Appearances can be deceptive. If you're not careful, the Imperial Guard will cut you down before you can even get into range.
Appearances can be deceptive. If you're not careful, the Imperial Guard will cut you down before you can even get into range.

We also had a chance to briefly visit the Imperial Guards' bases and expansion strategies. Even though the new faction's forte is defensive entrenchment, the Imperial Guard can secure forward bases at strategic points by building heavy weapons platoons in the area, then garrisoning infantry within for strong defensive bonuses. The new faction's bases themselves will resemble a cross between modern-day military bases and World War I trench bases lined with sandbags, barbed wire, and machinegun nests.

Fortunately, the game's four other factions will be joined by all-new units to round out their ranks as well--and all of these units come right out of the actual Warhammer 40,000 tabletop game rules. These include the space marines' skull-headed chaplain, a powerful ranged commander unit, and the chaos marines' Khorne berserker, a heavy melee fighter sworn to the service of the chaos god. Rounding out the new units are the eldar firedragon, an anti-vehicle infantry unit useful for early-game defense, and the orks' "mega-armored nob," a heavily armored (and knob-shaped) frontline unit. In addition, each of the four factions is being rebalanced and fine-tuned for online multiplayer play, since Dawn of War was recently selected by the World Cyber Games as a new entry for its highly competitive online tournaments. Relic considers this to be a rare distinction and a serious challenge, so the studio has an in-house testing team to make sure things stay balanced for both the original game and the expansion.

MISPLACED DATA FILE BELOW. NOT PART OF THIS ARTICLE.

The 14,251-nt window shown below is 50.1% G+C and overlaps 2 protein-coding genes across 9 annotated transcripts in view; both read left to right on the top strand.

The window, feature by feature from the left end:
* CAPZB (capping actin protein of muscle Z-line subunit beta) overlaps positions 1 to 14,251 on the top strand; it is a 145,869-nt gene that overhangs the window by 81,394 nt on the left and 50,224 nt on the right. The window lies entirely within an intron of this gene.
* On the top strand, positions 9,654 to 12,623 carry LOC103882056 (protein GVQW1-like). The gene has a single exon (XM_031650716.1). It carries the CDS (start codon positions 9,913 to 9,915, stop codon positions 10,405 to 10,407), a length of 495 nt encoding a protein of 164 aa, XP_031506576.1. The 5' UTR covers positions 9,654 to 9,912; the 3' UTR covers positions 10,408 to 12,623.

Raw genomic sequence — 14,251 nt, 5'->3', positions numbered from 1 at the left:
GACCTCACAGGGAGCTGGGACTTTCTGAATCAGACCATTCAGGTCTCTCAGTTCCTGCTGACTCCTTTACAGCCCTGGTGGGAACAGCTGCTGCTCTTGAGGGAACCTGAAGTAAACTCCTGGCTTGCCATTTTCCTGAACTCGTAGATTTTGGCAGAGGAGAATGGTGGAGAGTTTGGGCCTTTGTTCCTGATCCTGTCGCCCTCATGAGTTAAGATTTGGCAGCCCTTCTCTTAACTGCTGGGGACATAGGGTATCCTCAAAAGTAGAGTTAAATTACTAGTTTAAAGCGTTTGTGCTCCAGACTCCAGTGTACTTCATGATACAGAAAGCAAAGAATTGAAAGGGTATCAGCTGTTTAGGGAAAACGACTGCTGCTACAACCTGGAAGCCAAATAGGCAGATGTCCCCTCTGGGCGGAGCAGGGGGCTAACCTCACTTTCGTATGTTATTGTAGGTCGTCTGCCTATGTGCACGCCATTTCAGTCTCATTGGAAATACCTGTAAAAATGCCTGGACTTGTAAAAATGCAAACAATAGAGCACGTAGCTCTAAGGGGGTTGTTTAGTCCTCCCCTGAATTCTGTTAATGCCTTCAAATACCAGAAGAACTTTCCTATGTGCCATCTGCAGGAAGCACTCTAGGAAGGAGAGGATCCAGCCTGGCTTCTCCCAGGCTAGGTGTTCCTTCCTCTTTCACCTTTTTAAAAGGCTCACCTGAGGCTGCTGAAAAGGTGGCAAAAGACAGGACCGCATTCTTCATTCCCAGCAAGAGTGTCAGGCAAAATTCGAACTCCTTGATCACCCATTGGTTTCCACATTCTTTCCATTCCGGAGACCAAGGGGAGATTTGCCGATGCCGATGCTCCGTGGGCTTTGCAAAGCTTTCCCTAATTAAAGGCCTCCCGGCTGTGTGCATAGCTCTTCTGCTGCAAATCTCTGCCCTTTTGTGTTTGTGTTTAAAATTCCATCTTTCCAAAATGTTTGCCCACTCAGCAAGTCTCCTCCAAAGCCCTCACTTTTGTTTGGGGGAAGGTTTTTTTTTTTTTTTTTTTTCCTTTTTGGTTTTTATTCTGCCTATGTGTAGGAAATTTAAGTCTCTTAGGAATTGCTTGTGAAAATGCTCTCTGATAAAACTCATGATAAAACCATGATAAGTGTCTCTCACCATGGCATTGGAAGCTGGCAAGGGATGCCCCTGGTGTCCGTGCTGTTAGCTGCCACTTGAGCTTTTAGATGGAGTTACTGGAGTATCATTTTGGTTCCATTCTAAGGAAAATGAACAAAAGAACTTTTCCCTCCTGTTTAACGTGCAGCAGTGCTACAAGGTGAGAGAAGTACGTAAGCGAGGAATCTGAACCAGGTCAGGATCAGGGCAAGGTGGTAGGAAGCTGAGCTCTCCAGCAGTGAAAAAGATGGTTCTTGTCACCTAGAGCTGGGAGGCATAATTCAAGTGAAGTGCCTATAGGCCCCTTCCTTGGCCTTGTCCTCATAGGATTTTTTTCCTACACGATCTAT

Of course, it wouldn't be Warhammer 40,000, or Dawn of War, if there weren't any new gruesome battles planned for the expansion. Apparently, Relic designers felt that the original game might not have made enough use of its powerful graphics engine, so aside from the great detail you'll see on the new faction's units, the new expansion will also have many more "sync kills." These are the dramatic, close-up, animated confrontations between various units as one finishes the other off in spectacular, gory, bloody death scenes.

Relic is also emphasizing more choices in the expansion's single-player campaigns. Apparently, some players felt that the original game's campaign was a bit too linear and forced players along a certain path. As such, the expansion will have two completely separate campaigns (a "good" campaign for the Imperial Guard, space marines, and eldar, and an "evil" campaign for chaos and the orks), each with about a dozen missions and an intertwined story structure that will make your decisions much more impactful--even to the extent that you'll be able to choose which faction will ultimately complete the game and achieve victory.

Winter Assault will pack in a huge amount of new stuff for beginners, veterans, and multiplayer experts alike.
Winter Assault will pack in a huge amount of new stuff for beginners, veterans, and multiplayer experts alike.

There's no question that Winter Assault will have a huge amount to offer fans of Warhammer 40,000, both old and new. If the promise of having an all-new, more beginner-friendly faction doesn't get your attention, the all-new single-player campaigns, enhanced graphics, and highly tuned multiplayer should. The expansion is scheduled for release later this year.